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You’re never too young or too old to build good credit.
If you’re in college and have student loans, you’ve already taken a first step to building credit. If you’re a recent graduate and you’re making payments, you’re already taking steps to build your credit score.
But how does it all work? Credit and credit scoring is shrouded in mystery for some. We’ve developed this guide to help you understand credit and build the credit you need to achieve your dreams like buying a car and owning a home.
What You Need to Know About Credit Reports and Credit Scores
Your first and most important task is to understand your credit report. If you’ve never seen a credit report, start by downloading a free copy of your report at annualcreditreport.com. You’ll see the information on any loans and credit cards you have or have in the past. You’ll see payment history, balances, as well as debt collection agency information if you’ve had to deal with delinquent debts.
Second, you’ll want to learn about credit scores. Perhaps you’ve heard of the FICO Score. It’s a scoring model that lets lenders determine the risk of lending you money. FICO and other credit scores take into account how much existing credit you have and whether or not you pay on time.
In order to build the best credit profile and achieve the maximum credit scores you can, you’ll need to have the right mix of credit. That means you’ll want to have the right combination of credit cards and loans. Here are some tips you can use to get started building your credit profile and increasing your credit score right now.
You’ll want to have a mix of retail store and major credit cards. Start by applying for a small specialty retail store card, then follow up with a major retailer. Next, you’ll need to apply for a Visa or MasterCard through your bank. If you can’t get a traditional credit card, consider a secured credit card. Your bank or other credit card company will extend credit secured by a savings account, and your credit limit is based on your deposit balance. This is by far the simplest way to qualify for a credit card. Online, you can find several credit card companies that specialize in offering secured Visa and MasterCard for people who need help establishing credit.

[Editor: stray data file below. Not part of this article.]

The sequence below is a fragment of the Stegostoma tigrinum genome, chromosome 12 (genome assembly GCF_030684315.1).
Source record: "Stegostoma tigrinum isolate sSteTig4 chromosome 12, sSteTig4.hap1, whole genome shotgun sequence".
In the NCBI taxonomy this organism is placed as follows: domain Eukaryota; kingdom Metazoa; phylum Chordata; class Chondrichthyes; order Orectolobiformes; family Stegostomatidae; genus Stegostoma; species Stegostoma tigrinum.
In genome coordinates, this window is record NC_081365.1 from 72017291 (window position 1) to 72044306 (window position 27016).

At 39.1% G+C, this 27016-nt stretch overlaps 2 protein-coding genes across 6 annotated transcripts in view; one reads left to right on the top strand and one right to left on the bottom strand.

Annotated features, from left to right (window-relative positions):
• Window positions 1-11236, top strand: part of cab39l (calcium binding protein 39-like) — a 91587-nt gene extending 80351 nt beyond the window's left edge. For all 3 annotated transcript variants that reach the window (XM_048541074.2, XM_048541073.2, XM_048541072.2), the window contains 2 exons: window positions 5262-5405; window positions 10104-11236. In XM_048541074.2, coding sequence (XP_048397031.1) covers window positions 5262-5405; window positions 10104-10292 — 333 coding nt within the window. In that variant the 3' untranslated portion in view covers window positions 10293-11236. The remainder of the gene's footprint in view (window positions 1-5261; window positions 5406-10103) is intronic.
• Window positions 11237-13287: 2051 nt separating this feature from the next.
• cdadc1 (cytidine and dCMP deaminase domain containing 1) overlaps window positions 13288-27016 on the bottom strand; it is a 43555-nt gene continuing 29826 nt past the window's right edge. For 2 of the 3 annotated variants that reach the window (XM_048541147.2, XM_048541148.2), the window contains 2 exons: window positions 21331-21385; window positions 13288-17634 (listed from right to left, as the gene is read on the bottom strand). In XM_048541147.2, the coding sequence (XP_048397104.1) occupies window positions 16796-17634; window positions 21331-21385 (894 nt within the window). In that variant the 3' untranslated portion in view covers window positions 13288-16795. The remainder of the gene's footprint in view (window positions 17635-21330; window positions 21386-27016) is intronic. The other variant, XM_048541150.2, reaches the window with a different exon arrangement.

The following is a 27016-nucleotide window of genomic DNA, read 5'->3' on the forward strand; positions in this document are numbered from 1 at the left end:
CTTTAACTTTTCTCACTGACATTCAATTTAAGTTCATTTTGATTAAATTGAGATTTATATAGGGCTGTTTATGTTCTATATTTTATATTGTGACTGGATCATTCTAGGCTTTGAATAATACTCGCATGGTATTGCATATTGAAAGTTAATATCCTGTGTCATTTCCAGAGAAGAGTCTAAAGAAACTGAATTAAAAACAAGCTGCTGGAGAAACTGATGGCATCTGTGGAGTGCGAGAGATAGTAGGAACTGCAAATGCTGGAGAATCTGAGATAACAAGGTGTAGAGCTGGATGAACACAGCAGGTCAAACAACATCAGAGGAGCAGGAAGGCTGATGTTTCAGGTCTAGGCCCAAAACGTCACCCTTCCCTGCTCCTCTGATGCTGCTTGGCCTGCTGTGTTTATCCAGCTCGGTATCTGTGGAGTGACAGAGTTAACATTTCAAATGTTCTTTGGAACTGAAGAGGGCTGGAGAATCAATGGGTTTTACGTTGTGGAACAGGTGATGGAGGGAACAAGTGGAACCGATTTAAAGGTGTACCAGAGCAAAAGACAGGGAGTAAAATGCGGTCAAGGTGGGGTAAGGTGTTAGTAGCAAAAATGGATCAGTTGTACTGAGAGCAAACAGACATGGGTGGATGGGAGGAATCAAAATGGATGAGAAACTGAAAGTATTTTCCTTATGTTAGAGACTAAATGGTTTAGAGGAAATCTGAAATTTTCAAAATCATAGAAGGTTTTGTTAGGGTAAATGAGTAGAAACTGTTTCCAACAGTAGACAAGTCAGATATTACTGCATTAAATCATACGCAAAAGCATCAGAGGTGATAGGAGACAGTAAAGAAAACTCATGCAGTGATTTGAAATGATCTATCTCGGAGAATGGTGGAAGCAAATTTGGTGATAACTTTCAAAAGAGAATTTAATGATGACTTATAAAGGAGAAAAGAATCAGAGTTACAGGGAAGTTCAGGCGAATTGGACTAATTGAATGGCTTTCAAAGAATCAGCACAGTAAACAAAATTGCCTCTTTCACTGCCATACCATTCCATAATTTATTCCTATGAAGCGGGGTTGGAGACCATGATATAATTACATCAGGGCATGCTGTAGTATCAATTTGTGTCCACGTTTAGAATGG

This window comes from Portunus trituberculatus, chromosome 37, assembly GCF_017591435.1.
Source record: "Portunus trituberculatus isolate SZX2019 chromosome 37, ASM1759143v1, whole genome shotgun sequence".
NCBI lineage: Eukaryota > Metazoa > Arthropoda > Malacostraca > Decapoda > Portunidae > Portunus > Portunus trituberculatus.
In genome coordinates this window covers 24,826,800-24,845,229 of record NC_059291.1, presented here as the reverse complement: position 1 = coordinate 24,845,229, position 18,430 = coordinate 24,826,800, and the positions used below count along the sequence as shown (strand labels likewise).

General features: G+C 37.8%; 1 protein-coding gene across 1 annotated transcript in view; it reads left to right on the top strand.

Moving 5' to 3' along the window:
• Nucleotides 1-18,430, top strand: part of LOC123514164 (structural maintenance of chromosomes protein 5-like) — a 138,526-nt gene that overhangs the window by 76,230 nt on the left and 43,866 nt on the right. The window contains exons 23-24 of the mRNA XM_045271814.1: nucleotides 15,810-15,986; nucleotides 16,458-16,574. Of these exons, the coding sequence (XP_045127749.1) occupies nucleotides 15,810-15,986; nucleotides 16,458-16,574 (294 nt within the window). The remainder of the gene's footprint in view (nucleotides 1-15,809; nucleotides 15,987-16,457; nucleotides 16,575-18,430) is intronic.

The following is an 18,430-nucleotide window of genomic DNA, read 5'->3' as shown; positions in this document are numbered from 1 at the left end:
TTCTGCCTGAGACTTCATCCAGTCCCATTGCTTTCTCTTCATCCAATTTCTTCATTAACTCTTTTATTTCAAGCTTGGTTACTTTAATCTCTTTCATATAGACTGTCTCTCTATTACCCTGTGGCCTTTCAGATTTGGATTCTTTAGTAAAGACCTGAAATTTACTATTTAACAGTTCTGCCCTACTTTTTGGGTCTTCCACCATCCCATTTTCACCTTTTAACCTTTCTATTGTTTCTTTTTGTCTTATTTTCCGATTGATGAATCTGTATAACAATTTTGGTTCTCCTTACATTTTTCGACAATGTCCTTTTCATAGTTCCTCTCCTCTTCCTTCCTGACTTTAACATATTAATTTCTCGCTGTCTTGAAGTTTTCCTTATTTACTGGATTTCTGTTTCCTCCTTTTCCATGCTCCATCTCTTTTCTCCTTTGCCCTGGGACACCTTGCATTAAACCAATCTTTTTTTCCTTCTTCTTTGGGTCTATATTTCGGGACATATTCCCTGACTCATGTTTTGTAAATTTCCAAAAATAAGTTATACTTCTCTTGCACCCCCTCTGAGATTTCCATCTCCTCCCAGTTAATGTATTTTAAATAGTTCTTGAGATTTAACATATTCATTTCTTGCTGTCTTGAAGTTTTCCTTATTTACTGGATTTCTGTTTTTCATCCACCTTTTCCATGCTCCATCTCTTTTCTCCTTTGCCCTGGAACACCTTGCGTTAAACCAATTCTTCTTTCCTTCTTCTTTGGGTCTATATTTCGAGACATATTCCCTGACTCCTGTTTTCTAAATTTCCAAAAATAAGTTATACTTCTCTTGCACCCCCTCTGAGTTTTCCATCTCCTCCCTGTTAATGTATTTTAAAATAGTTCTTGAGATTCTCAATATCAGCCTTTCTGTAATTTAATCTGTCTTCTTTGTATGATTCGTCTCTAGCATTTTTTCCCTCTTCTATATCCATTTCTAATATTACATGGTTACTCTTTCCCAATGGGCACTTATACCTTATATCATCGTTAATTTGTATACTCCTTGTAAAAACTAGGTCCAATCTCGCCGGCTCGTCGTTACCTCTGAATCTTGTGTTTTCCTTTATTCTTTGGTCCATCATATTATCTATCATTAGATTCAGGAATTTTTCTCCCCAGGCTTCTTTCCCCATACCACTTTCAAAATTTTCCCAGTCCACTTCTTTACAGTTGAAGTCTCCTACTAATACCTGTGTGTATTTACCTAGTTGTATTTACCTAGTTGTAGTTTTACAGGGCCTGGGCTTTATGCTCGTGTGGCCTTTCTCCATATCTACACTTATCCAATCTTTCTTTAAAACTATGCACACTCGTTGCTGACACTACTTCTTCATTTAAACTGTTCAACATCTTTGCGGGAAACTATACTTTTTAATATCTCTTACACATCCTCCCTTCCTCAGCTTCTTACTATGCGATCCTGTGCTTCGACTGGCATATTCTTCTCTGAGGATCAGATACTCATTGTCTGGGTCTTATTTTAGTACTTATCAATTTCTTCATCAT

Authorized User Accounts
If your spouse or parents already have retail and major credit cards, ask them to add you as an authorized user to their account. In most cases, there is no credit application involved. There is much debate over how well authorized user accounts help build credit scores. But you will actually be added to the account with limited privileges. You’ll be able to use the card to make purchases, and all usage and payment activity will show up on your credit report. Since authorized users are not responsible for payments, most credit scoring models take that into account meaning that even a good payment history will have a lesser impact on your score since it’s clear that you’re not making the payments.
One of the easiest types of cosigner loans you can get is an auto loan. Since these loans are secured by the vehicle, getting a cosigner loan is highly likely if your cosigner has good credit. You’ll be able to qualify for lower rates and payments than you would if you use a high-credit-risk auto loan. You’ll most likely qualify for a later model vehicle. The benefit here is that, after establishing a good repayment pattern, you’ll be able to refinance your auto loan and further improve your credit standing.
Smart Ways to Manage Your Credit
Of course, you’ll need to make your payments on time but there’s more to credit-score building than payments alone.
First, watch your balance to available credit ratio, referred to as credit card utilization rate. Some experts say the magic number here is 30%. So if you have $1,000 in available credit, you’ll want to keep your current balance at or below $300.
Second, make sure to use your credit. Make your payments closer to your due date to ensure that balance activity gets reported to the credit reporting agencies. If you pay off your balance in full to eliminate the monthly payments, keep the credit card account open and use it regularly to make small purchases. Even if you pay the balance in full each month, making the payment at the right time in the billing cycle keeps a constant stream of good usage and payment patterns on your report.
Start Building Your Credit Today
Dedicate a portion of your income to credit building activities. Get a secured credit card and start using it to purchase groceries and household items or transportation and gasoline costs. Pay those balances in full every month, and you’ll be on the road to building great credit without busting your budget.
Author: Jeff Gitlen